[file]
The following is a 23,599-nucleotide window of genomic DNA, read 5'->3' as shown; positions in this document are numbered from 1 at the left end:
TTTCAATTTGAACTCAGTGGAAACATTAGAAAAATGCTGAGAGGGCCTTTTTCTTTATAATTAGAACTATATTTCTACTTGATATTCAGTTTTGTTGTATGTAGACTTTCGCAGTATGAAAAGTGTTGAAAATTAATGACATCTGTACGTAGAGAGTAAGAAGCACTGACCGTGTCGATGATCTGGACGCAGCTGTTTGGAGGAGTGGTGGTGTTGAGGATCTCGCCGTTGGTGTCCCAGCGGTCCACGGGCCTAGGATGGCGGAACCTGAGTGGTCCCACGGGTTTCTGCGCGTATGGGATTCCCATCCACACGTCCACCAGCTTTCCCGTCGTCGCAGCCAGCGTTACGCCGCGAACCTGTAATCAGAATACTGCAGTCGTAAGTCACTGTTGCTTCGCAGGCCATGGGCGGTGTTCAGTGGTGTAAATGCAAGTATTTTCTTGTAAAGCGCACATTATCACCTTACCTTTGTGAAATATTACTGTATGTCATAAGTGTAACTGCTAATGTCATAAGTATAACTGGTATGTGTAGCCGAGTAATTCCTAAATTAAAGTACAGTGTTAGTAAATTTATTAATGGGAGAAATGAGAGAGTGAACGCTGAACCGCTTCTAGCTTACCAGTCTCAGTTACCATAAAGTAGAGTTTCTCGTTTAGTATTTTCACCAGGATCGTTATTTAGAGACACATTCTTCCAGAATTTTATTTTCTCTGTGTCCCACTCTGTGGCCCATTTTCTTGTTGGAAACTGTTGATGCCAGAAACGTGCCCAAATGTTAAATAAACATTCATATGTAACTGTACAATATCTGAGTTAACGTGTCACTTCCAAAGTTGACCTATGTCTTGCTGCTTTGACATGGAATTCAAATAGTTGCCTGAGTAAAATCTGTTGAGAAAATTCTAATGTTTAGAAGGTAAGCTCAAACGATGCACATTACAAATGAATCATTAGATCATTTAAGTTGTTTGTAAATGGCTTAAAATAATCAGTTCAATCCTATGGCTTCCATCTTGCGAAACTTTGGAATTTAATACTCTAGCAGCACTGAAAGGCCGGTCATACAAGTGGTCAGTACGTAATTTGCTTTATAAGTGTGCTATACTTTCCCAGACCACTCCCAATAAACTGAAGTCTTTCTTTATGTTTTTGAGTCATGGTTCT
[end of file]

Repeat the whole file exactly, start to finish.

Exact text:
The following is a 23,599-nucleotide window of genomic DNA, read 5'->3' as shown; positions in this document are numbered from 1 at the left end:
TTTCAATTTGAACTCAGTGGAAACATTAGAAAAATGCTGAGAGGGCCTTTTTCTTTATAATTAGAACTATATTTCTACTTGATATTCAGTTTTGTTGTATGTAGACTTTCGCAGTATGAAAAGTGTTGAAAATTAATGACATCTGTACGTAGAGAGTAAGAAGCACTGACCGTGTCGATGATCTGGACGCAGCTGTTTGGAGGAGTGGTGGTGTTGAGGATCTCGCCGTTGGTGTCCCAGCGGTCCACGGGCCTAGGATGGCGGAACCTGAGTGGTCCCACGGGTTTCTGCGCGTATGGGATTCCCATCCACACGTCCACCAGCTTTCCCGTCGTCGCAGCCAGCGTTACGCCGCGAACCTGTAATCAGAATACTGCAGTCGTAAGTCACTGTTGCTTCGCAGGCCATGGGCGGTGTTCAGTGGTGTAAATGCAAGTATTTTCTTGTAAAGCGCACATTATCACCTTACCTTTGTGAAATATTACTGTATGTCATAAGTGTAACTGCTAATGTCATAAGTATAACTGGTATGTGTAGCCGAGTAATTCCTAAATTAAAGTACAGTGTTAGTAAATTTATTAATGGGAGAAATGAGAGAGTGAACGCTGAACCGCTTCTAGCTTACCAGTCTCAGTTACCATAAAGTAGAGTTTCTCGTTTAGTATTTTCACCAGGATCGTTATTTAGAGACACATTCTTCCAGAATTTTATTTTCTCTGTGTCCCACTCTGTGGCCCATTTTCTTGTTGGAAACTGTTGATGCCAGAAACGTGCCCAAATGTTAAATAAACATTCATATGTAACTGTACAATATCTGAGTTAACGTGTCACTTCCAAAGTTGACCTATGTCTTGCTGCTTTGACATGGAATTCAAATAGTTGCCTGAGTAAAATCTGTTGAGAAAATTCTAATGTTTAGAAGGTAAGCTCAAACGATGCACATTACAAATGAATCATTAGATCATTTAAGTTGTTTGTAAATGGCTTAAAATAATCAGTTCAATCCTATGGCTTCCATCTTGCGAAACTTTGGAATTTAATACTCTAGCAGCACTGAAAGGCCGGTCATACAAGTGGTCAGTACGTAATTTGCTTTATAAGTGTGCTATACTTTCCCAGACCACTCCCAATAAACTGAAGTCTTTCTTTATGTTTTTGAGTCATGGTTCT